The two companies competing to design a more precise way for the Army to put artillery on bad guys wrapped up a shoot-off last month at Yuma Proving Ground, Ariz.
BAE Systems and Alliant Techsystems are working with the Army to design and field a low-cost, low-tech way to make dumb artillery rounds smarter. Its called the Precision Guidance Kit, and the long and short of it is its basically a fuze screwed on to the end of a standard 155mm or 105mm round that houses a GPS guidance package and a series of spoiler-like fins to help it home in on its target.
The intent is to have a 50-meter Circular Error Probable with the PGK system. Later, the Army wants an even more precise artillery guidance kit that delivers a 10-meter CEP.
According to BAE:
The testing included 20 rounds of various test configurations including fully autonomous GPS guided rounds. BAE Systems fired M549 Rocket Assisted Projectiles (RAP) to a range of about 20.5 kilometers. All test objectives were adhered with all rounds functioning properly. The GPS guided rounds demonstrated the ability to acquire GPS within the desired time and the ability to maneuver within the required 50-meter CEP.
As Maj. John Moorhead, munitions branch chief at the Armys Training and Doctrine Command, wrote in the Jan.-Feb. issue of Field Artillery Magazine:
Commanders will be able to select PGK as the munition of choice when mitigation of collateral damage is a concern at extended ranges and precision munitions are neither available nor feasible. In addition, improved accuracy with PGK could lessen the logistics resupply burden. Depending on the mission, units could sustain fires longer without ammo resupply. This would free transportation assets for other missions on the battlefield
PGK will provide commanders the option of scalable precision to more closely match the round to the task. Instead of firing large numbers of projectiles to attack a target as specified today in AFATDS, the commander will be able to choose PGK to tighten up the shot group and achieve the desired effects with fewer rounds. Using PGKs, units will be able to service more targets in the same span of time, resulting in a better overall efficiency and use of UBLs. Firing fewer rounds also will decrease the crews susceptibility to counter-battery fires, increasing their survivability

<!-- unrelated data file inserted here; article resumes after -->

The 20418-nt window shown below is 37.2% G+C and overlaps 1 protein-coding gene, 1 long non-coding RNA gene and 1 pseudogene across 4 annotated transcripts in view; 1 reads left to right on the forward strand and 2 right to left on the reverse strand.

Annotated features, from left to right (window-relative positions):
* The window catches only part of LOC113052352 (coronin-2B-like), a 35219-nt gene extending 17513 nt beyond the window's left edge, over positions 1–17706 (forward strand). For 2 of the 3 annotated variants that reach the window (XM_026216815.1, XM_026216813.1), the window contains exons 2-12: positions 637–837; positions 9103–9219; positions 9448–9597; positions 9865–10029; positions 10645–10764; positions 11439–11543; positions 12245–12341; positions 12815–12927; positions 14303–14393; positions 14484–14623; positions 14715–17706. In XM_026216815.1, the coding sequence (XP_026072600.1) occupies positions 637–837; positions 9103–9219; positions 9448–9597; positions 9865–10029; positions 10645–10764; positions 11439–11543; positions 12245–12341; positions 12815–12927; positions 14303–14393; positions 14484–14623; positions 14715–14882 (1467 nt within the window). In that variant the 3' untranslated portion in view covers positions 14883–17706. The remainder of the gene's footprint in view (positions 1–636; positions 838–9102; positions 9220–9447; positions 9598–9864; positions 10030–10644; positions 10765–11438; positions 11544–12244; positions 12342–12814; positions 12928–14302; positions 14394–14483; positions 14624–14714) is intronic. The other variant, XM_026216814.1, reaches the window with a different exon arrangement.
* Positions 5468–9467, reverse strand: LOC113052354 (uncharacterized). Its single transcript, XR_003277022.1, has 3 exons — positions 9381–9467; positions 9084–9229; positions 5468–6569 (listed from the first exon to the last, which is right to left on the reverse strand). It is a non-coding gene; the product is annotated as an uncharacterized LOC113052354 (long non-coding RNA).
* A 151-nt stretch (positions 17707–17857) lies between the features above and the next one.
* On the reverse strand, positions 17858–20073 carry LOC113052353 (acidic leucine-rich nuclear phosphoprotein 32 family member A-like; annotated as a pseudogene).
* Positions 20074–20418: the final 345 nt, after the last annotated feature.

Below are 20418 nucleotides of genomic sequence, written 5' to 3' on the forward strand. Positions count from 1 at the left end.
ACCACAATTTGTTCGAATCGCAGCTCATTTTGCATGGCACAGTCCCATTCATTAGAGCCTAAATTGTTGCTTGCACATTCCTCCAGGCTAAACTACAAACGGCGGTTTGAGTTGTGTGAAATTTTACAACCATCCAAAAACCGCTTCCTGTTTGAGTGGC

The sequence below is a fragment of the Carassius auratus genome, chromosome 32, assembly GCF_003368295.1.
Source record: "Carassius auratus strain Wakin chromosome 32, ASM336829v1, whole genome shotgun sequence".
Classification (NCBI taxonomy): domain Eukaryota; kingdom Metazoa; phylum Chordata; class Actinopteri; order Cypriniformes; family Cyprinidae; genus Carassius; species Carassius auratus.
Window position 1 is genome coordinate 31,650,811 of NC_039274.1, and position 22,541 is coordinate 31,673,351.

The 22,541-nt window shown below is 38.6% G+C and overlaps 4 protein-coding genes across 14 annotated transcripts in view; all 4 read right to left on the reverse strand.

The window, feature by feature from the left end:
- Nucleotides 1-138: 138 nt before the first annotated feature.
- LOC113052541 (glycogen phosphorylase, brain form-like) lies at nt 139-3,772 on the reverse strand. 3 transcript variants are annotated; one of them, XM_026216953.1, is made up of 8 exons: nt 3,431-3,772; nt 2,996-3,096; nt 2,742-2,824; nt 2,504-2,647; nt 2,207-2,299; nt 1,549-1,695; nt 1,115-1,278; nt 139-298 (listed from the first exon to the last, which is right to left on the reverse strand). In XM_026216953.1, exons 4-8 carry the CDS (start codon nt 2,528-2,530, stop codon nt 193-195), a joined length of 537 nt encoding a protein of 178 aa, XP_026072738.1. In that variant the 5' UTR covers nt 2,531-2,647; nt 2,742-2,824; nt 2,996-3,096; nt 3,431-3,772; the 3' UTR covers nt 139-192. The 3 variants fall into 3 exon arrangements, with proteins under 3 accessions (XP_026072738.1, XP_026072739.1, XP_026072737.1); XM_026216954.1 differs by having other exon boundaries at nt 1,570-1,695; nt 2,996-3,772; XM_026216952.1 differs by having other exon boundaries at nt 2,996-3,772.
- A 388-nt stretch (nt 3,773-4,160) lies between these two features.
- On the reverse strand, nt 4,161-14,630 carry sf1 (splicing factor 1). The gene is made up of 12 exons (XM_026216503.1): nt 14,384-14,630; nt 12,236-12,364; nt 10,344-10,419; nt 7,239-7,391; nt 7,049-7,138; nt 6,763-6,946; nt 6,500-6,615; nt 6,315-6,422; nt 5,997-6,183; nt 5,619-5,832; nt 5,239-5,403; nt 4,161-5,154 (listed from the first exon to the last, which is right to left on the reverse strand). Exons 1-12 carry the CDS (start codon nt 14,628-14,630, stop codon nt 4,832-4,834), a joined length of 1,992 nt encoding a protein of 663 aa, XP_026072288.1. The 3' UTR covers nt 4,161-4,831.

Heres how the system will work:
Handling and storing PGK will differ very little from other fuzes; PGK will have the same dimensions as a standard NATO fuze. The only exception is it may require special handling if the wing-like control surfaces are exposed and fixed in the final solution.
Upon receipt of a fire mission requesting PGK, Cannoneers mate PGK to the projectile in a similar manner as with current fuzes. Using the enhanced portable inductive artillery fuze setter (EPIAFS), Cannoneers set/load (program) the PGK the same as any inductively set fuze, transferring all mission-essential data (fuze mode, howitzer and target location) necessary for PGK to function reliably.
It takes less than 10 seconds to pass all the fuze mode and GPS mission data to PGK. Once fired, the PGK-equipped projectile acquires GPS during flight and follows a normal ballistic trajectory to apogee (top of flight path) where the processor begins calculating the estimated miss distance to determine when to deploy the control surfaces (brakes or canards). At the optimal time during the descending leg of the trajectory, the control surfaces deploy and begin correcting the flight path.
Control surface deployment time is critical. The processor estimates the miss distance and uses the surfaces to make small corrections to the trajectory, guiding it to the intended aim point
And the anticipated timeline:
...The PM anticipates fielding of Increment 1 sometime in FY09. PGKs acquisition strategy will follow an incremental developmental approach to prove the concept. Once the program achieves a 50-meter CEP, production will begin for limited quantities of Increment 1 for fielding while development begins on Increment 2.
A long-range goal for Increment 3 is to leverage the 155-mm PGK technologies for PGK use with 105-mm projectiles. The initial version of PGK may be robust enough to meet the 105-mm howitzer requirements, but only time and testing will determine its compatibility...
Its about time the Army made their dumb artillery less, well, dumb. Maybe fielding the PGK in numbers will give artillery units a needed rebound from the provisional jobs theyre increasingly tasked with in todays counterinsurgency fight.
BAE Systems has some cool video of their version of the PGK with some downloadable grafix as well.